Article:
After retiring from the university in 1989, he devoted much of his time to scientific skepticism, writing several books on related topics including hypnosis, ghosts, alien abductions and false memory syndrome. He used his expertise in psychology to argue that many paranormal phenomena can be explained via human psychological effects such as hallucinations or sleep paralysis.

He was an organizer with and served as president of the Kentucky Association of Science Educators and Skeptics.[6] He wrote numerous articles and book reviews for Skeptical Inquirer magazine[8][9][10] and CSI's Skeptical Briefs newsletter.[11][12][13]

In 1999, a panel of skeptics named him among the two dozen most outstanding skeptics of the 20th Century.[14]

See also



  1. ^ CSICOP (12 August 2005). "CSICOP Laments Passing of Two World Class Paranormal Experts Philip Klass and Robert Baker". Press release. Retrieved 4 December 2008.  
  2. ^ "CSICOP / Fellows". The Committee for Skeptical Inquiry. Retrieved 4 December 2008.  
  3. ^ a b Abstracts of Dissertations for the Degrees of Doctor of Philosophy and Doctor of Education. Stanford University. 1951. pp. 325–327. Retrieved 8 December 2008.  
  4. ^ a b c d Bernstein, Adam (12 August 2005). "Obituary: Psychology Expert Robert Baker; Unmasked Ghostly Apparitions". The Washington Post. pp. B05. Retrieved 4 December 2008.  
  5. ^ "Dr Robert Allen Baker, Jr. (1921 - 2005)". Find A Grave. August 11, 2005. Retrieved 4 December 2008.  
  6. ^ a b c "Robert Baker 1921 - 2005". Kentucky Association of Science Educators and Skeptics. Retrieved 4 December 2008.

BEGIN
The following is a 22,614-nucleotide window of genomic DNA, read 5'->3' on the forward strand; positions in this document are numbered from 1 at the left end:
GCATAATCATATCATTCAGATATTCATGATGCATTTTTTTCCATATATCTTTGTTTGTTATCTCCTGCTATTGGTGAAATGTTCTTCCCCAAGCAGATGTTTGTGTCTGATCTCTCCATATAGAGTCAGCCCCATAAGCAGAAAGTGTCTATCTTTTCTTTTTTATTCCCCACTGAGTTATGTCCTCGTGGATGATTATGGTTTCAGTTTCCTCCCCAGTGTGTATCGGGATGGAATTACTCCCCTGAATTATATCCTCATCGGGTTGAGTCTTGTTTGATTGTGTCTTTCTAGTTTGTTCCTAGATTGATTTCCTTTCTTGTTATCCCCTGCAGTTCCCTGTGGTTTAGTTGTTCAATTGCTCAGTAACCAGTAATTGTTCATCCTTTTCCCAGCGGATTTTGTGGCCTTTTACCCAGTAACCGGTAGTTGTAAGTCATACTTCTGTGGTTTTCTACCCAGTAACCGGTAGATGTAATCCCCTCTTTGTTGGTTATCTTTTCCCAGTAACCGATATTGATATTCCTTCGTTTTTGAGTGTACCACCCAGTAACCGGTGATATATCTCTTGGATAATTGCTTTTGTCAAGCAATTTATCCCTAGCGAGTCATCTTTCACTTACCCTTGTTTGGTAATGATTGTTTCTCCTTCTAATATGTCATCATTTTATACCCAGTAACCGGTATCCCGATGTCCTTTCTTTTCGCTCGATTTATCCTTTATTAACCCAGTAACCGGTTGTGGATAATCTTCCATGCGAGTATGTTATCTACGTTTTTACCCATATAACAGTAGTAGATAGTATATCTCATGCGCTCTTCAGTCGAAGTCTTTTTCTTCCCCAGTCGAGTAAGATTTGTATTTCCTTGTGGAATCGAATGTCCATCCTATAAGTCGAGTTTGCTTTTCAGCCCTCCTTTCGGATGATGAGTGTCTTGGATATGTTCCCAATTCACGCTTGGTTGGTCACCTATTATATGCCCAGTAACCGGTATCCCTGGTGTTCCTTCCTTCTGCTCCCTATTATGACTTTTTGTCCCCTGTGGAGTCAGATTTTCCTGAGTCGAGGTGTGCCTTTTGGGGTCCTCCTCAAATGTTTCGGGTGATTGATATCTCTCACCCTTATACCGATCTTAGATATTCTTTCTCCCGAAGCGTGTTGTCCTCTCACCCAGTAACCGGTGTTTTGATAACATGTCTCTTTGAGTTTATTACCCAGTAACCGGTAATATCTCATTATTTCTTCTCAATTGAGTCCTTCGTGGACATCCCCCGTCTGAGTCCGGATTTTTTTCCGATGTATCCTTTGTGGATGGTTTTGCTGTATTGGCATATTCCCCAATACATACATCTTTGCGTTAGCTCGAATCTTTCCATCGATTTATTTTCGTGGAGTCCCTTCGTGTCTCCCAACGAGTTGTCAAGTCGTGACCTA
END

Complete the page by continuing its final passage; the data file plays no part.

7. ^ Baker, Robert A. (Winter 2003), "Psychiatry’s Gentleman Abolitionist", The Independent Review VII (3): 455–460, ISSN 1086-1653,, retrieved 2008-12-28  
  8. ^ Baker, Robert A. (Fall 1986), "How To Bust a Ghost", Skeptical Inquirer (Committee for Skeptical Inquiry) 11 (1): 84–90, ISSN 0194-6730  
  9. ^ Baker, Robert A. (Winter 1987/1988), "The Aliens Among Us: Hypnotic Regression Revisited", Skeptical Inquirer (Committee for Skeptical Inquiry) 12 (2): 147–162, ISSN 0194-6730  
  10. ^ Baker, Robert A. (March/April 2000), "Can We Tell When Someone Is Staring at Us?", Skeptical Inquirer (Committee for Skeptical Inquiry) 24 (2):  ?, ISSN 0194-6730,, retrieved 2008-12-29  
  11. ^ Baker, Robert A. (June 1995), "Have You Seen "The Light?"", Skeptical Briefs (Committee for Skeptical Inquiry) 5 (2):  ?, ISSN 1060-216X,, retrieved 2008-12-29  
  12. ^ Baker, Robert A. (September 1997), "A Skeptic's Notebook: Prayer Wars", Skeptical Briefs (Committee for Skeptical Inquiry) 7 (3):  ?, ISSN 1060-216X,, retrieved 2008-12-29  
  13. ^ Baker, Robert A. (June 2000), "The Case of the Missing Poltergeist", Skeptical Briefs (Committee for Skeptical Inquiry) 10 (2):  ?, ISSN 1060-216X,, retrieved 2008-12-29  
  14. ^ Skeptical Inquirer magazine (14 December 1999). "Skeptical Inquirer Magazine Names the Ten Outstanding Skeptics of the Century". Press release. Retrieved 29 December 2008.